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Rep. Noah Sanford
The 2022 legislative session was kicked off on Tuesday, January 4. Within the week, the House of Representatives had passed Bill 384, which redrew congressional district lines, by a vote of 75-44. Federal law requires all congressional districts to have the exact same number of residents—or as close to exact as possible. Per the 2020 Census, the Second Congressional District, represented by Rep. Bennie Thompson, lost more than 60,000 residents, while the other three districts showed slight gains; therefore, it was necessary to redraw the lines and move more voters into the Second District. This was accomplished by moving four counties in Southwest Mississippi—Adams, Wilkinson, Franklin, and Amite—into Rep. Thompson’s district. Covington, Simpson, and Jefferson Davis Counties will all remain in the Third Congressional District. The Senate quickly passed this bill, and it now heads to the desk of the Governor, who has indicated he will sign it into law.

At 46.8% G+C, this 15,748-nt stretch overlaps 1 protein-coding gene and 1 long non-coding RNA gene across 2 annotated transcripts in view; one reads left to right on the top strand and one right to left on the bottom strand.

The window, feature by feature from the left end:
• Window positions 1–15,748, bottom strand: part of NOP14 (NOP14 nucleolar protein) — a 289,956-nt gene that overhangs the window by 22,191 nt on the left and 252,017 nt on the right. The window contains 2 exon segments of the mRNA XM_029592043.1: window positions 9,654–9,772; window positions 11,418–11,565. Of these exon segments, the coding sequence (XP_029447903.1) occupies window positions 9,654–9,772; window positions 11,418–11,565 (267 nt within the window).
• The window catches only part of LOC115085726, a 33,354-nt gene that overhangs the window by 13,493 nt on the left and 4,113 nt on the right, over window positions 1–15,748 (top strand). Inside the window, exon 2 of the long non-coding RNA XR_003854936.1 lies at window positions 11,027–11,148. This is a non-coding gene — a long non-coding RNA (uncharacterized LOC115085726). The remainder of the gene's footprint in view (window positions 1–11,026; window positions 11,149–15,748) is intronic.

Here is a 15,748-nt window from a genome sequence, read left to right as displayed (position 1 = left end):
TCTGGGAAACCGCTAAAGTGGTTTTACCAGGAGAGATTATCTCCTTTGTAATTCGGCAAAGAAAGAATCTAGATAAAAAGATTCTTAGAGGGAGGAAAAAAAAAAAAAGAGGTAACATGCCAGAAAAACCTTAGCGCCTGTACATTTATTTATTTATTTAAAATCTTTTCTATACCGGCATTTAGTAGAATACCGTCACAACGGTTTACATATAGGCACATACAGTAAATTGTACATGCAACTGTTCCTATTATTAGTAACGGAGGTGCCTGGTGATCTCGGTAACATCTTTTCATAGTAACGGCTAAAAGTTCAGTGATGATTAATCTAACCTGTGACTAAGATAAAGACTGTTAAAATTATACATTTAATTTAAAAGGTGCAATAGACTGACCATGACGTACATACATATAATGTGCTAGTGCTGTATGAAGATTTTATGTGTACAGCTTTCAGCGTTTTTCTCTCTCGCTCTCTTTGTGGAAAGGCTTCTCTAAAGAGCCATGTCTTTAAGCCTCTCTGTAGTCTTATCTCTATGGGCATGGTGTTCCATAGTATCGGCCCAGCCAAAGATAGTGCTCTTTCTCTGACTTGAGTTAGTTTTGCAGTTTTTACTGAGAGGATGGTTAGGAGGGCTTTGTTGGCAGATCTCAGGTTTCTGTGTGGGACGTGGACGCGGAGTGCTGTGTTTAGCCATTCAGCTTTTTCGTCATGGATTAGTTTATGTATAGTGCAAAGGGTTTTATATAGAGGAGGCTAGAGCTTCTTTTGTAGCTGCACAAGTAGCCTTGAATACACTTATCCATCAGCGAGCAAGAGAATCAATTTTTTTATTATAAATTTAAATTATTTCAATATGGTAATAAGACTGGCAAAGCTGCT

The second week of the legislative session saw two bills of massive importance pass by wide margins. Both have now been transmitted to the Senate, which can pass them, amend them, or let them die by taking no action.
House Bill 530, dubbed the “SMART Act” (Strategically Accelerating the Retention and Recruitment of Teachers), was passed by a margin of 114-6. It would provide a significant teacher pay raise, boosting first year teacher salaries to $43,000, and providing commensurate raises to more experienced teachers. For years, Mississippi has been plagued by a shortage of teachers and, though there a myriad of causes, low pay is chief among them. The SMART Act would bring Mississippi’s starting teacher pay to just above the Southeastern average, placing us in an advantageous position compared to our neighboring states. The bill also provided for a $2,000 pay raise for teacher assistants.
On Wednesday, January 12, House Bill 531, the Mississippi Tax Freedom Act, passed by a margin of 97-12. The bill would phase out the state income tax over a period of years, while increasing the general sales tax from 7% to 8.5%, and lowering the tax on groceries from 7% to 4%. In addition, it would cut the state assessments on car tags by 50%. Overall, this would be a substantial tax cut for Mississippians. If adopted by the Senate and signed into law, Mississippi would become the tenth state in the country to have no income tax. Among the states without an income tax are Texas, Tennessee, and Florida—the fastest-growing states in the Southeast and three of the fastest in the nation.
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Noah Sanford represents parts of Covington, Simpson, and Jefferson Davis Counties in the Mississippi House of Representatives. He can be reached at NSanford@house.ms.gov.
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